Resources - System Safety

Models Used by System Safety for Analysis

The system safety program may use various models to describe a system under study. Two models are known as the 5M model and the SHEL model. While there are many other models available, these two recognize the interrelationships and integration of the hardware, software, human, environment and procedures.

The first step in performing safety risk management is describing the system under consideration. This description should include at a minimum, the functions, general physical characteristics, and operations of the system. Normally, detailed physical descriptions are not required unless the safety analysis is focused on this area.

Keep in mind that the reason for performing safety analyses is to identify hazards and risks and to communicate that information to the audience. At a minimum, the safety assessment should describe the system in sufficient detail that the projected audience can understand the safety risks.

A system description has both breadth and depth. The breadth of a system description refers to the system boundaries. Bounding means limiting the system to those elements of the system model that affect or interact with each other to accomplish the central mission(s) or function. Depth refers to the level of detail in the description. In general, the level of detail in the description varies inversely with the breadth of the system. For a very broad system the description would be very general in nature with little detail on individual components. On the other hand, a simple system, such as a valve in a landing gear design, could include a lot of detail to support the assessment.

First, a definition of “system” is needed. MIL-STD-882C (System Safety Program Requirements) define a system as:

A composite at any level of complexity, of personnel, procedures, material, tools, equipment, facilities, and software. The elements of this composite entity are used together in the intended operation or support environment to perform a given task or achieve a specific production, support, or mission requirement.

Graphically, this is represented by the 5M and SHEL models, which depict, in general, the types of elements that should be considered within most systems.

5M model of System Engineering

• Msn - Mission: central purpose or functions

• Man - Human element

• Mach - Machine: hardware and software

• Media - Environment: ambient and operational environment

• Mgt- Management: procedures, policies, and regulations

Mission. The mission is the purpose or central function of the system. This is the reason that all the other elements are brought together.

Man. This is the human element of a system. If a system requires humans for operation, maintenance, or installation this element must be considered in the system description.

Machine. This is the hardware and software (including firmware) element of a system.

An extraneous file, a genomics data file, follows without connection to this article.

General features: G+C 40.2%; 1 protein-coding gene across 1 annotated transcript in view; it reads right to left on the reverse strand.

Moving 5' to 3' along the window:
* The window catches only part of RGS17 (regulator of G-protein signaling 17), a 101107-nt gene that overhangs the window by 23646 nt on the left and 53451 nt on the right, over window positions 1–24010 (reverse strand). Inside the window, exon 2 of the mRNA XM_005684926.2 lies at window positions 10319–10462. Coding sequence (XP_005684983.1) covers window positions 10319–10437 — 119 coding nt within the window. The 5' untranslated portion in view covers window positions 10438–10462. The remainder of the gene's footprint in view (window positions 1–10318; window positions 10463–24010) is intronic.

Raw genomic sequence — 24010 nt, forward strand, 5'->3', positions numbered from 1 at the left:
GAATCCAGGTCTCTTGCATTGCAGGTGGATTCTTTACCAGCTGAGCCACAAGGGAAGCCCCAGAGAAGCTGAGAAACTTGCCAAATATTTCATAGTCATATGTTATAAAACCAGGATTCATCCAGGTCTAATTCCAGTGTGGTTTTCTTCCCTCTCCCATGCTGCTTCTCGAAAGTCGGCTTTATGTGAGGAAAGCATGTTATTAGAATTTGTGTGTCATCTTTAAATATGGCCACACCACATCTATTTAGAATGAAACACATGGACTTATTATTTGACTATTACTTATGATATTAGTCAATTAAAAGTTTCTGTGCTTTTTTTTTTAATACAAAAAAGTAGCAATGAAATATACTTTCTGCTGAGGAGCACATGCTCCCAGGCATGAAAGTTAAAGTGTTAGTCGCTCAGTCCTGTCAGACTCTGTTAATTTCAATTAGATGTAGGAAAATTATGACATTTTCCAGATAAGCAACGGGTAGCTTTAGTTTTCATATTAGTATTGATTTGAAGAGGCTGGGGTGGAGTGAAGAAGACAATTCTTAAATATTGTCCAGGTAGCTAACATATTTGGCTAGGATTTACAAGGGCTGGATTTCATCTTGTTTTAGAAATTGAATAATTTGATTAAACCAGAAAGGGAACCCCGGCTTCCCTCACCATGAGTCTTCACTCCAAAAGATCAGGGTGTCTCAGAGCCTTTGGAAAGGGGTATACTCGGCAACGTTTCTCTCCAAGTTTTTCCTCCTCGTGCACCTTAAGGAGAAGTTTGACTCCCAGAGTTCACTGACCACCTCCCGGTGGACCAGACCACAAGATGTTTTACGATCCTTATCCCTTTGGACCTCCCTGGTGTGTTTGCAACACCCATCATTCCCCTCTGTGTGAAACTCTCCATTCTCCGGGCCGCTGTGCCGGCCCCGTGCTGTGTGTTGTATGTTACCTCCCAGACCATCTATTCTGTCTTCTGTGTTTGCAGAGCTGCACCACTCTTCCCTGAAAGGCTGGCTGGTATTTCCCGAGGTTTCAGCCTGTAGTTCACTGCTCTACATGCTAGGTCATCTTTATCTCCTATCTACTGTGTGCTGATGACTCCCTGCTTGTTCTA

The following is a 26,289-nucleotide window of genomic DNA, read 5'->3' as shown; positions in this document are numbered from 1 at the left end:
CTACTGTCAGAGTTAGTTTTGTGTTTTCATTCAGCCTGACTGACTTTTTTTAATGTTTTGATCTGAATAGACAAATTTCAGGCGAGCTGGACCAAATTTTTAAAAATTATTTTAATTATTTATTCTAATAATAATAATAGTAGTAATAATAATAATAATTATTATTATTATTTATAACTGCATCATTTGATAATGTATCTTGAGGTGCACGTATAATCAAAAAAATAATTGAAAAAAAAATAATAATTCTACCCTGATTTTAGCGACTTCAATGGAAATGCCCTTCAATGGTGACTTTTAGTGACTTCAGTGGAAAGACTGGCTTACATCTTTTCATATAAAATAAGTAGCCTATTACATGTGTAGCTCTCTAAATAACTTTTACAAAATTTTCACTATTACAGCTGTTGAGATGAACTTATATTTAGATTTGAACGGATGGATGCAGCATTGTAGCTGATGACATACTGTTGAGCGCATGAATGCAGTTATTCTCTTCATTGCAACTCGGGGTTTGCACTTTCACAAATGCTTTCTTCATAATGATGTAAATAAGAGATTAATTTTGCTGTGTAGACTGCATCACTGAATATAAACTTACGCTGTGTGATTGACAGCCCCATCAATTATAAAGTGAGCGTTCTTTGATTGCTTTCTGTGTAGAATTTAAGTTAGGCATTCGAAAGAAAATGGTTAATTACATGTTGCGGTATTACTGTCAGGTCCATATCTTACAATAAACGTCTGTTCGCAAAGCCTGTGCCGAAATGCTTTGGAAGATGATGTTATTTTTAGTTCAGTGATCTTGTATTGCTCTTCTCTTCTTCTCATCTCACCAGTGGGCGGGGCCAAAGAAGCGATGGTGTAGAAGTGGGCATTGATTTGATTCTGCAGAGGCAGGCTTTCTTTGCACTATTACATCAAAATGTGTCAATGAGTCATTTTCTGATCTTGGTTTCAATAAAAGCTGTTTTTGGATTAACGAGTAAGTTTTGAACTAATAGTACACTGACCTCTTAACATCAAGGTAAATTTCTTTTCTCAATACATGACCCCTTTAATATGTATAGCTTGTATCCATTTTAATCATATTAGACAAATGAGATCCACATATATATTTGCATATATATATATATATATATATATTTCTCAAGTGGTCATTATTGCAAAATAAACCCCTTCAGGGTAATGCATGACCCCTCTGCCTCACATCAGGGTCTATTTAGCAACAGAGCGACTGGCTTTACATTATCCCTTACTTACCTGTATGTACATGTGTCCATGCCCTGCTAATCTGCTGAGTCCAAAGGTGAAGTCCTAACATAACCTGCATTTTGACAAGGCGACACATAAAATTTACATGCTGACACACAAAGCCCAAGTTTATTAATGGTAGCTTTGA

Media. Media is the environment in which a system will be operated, maintained, and installed. This environment includes operational and ambient conditions. Operational environment means the conditions in which the mission or function is planned and executed. Operational conditions are those involving things such as air traffic density, communication congestion, workload, etc. Part of the operational environment could be described by the type of operation (air traffic control, air carrier, general aviation, etc.) and phase (ground taxiing, takeoff, approach, enroute, transoceanic, landing, etc.). Ambient conditions are those involving temperature, humidity, lightning, electromagnetic effects, radiation, precipitation, vibration, etc.

Management. Management includes the procedures, policy, and regulations involved in operating, maintaining, installing, and decommissioning a system.

SHELL Model of a system

S= Software (procedures, symbology, etc.
H= Hardware (machine)
E= Environment (operational and ambient)
L= Liveware (human element)

In the SHELL model, the match or mismatch of the blocks (interface) is just as important as the characteristics described by the blocks themselves. These blocks may be re-arranged as required to describe the system. A connection between blocks indicates an interface between the two elements.

Each element of the system should be described both functionally and physically if possible. A function is defined as...

"An action or purpose for which a system, subsystem, or element is designed to perform."

Functional description: A functional description should describe what the system is intended to do, and should include subsystem functions as they relate to and support the system function.

Physical characteristics: A physical description provides the audience with information on the real composition and organization of the tangible system elements. As before, the level of detail varies with the size and complexity of the system, with the end objective being adequate audience understanding of the safety risk.

Source: FAA Office of System Safety

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